The only IPRs perhaps taking up more column inches in recent months than caterpillar cakes, are patents relating to vaccination or treatment of Covid 19. The majority of views expressed in relation to this issue go to subsistence rather than enforcement of patents which is not within the remit of this article. However, it is worth considering whether the issues raised above could in fact be harnessed to create a solution to patenting and Covid-19. If a pharmaceutical company made a public statement that it would not bring litigation proceedings in respect of patented Covid-19 medication in certain circumstances, it would no doubt be held to account by the public in the event of any attempt to bring proceedings contrary to that statement. Even if such a statement is not made, one need only imagine the public outcry if patent infringement proceedings were initiated seeking, for example, an injunction to prevent use of Covid-19 vaccination technology. The options for enforcement available to a patent owner, as a matter of law, may not align with the options available as a matter of commercial reality once public reputation is accounted for.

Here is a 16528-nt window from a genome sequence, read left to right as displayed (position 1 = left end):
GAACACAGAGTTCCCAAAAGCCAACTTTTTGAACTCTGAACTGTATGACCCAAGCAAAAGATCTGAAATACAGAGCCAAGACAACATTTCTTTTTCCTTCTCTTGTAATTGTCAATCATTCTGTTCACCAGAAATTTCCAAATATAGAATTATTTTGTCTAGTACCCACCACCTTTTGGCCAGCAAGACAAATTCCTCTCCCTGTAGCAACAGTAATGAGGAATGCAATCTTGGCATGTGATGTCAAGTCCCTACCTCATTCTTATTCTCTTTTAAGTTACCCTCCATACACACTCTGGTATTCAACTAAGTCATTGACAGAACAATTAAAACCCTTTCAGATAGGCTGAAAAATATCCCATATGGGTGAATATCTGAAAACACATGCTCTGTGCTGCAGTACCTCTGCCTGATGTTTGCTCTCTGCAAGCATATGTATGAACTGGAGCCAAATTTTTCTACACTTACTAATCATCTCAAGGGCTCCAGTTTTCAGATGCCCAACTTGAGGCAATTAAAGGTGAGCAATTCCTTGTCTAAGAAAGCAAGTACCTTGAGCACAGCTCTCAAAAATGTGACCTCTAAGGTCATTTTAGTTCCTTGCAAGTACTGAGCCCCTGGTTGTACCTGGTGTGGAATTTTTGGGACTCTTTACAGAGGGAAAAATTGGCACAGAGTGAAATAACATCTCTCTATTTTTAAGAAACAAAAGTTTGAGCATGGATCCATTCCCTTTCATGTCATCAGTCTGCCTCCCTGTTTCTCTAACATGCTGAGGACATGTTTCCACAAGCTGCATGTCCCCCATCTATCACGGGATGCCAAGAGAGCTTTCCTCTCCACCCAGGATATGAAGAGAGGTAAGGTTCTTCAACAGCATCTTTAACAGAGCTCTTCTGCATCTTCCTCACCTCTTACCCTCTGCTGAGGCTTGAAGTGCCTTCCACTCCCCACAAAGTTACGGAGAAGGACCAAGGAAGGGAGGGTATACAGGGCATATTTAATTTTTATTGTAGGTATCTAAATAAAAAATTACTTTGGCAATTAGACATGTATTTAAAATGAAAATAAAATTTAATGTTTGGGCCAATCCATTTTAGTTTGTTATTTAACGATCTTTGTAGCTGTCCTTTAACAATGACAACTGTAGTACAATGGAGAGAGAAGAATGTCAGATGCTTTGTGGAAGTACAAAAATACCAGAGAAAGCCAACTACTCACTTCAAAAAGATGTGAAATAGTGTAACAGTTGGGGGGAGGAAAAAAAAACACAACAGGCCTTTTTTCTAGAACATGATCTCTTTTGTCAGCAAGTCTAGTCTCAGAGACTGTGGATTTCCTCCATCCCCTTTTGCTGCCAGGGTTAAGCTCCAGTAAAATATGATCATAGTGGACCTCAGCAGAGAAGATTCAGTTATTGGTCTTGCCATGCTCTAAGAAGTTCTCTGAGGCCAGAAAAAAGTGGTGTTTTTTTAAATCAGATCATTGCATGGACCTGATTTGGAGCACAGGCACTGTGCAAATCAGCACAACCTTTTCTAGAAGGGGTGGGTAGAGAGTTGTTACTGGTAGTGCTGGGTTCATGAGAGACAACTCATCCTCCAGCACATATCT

One IPR owner who has famously chosen not to enforce his rights is the elusive Banksy, who is unable to bring a copyright infringement claim without revealing his identity. He therefore never enforces copyright despite many copyists, and as a result has sent a message to the market that his copyright may be infringed without real risk of litigation. Having attempted, unsuccessfully, to obtain trade marks for some of his works, the incentive not to infringe Banksy’s IPR has diminished further. Nonetheless, the lack of IPR enforcement does not seem to have seriously impacted Banksy’s career or the value of his works. Through his persona and practice he has created a market that values authenticity, as controlled by Banksy’s organisation Pest Control. Without their certification of authenticity, a work which may look identical to a Banksy is valueless. The fact that a purchaser of an authentic Banksy could not rely on the artist to take proceedings against an infringer of that work seems not to matter. In this fact there is an analogy between Banksy’s analogue authentication process, and the rise of the recently booming NFT art market. An intangible asset of authenticity is created which is divorced from any value the artwork has by virtue of it being copyright-protected. Copyright appears to be far less valuable to contemporary artists than to 18th-century engravers.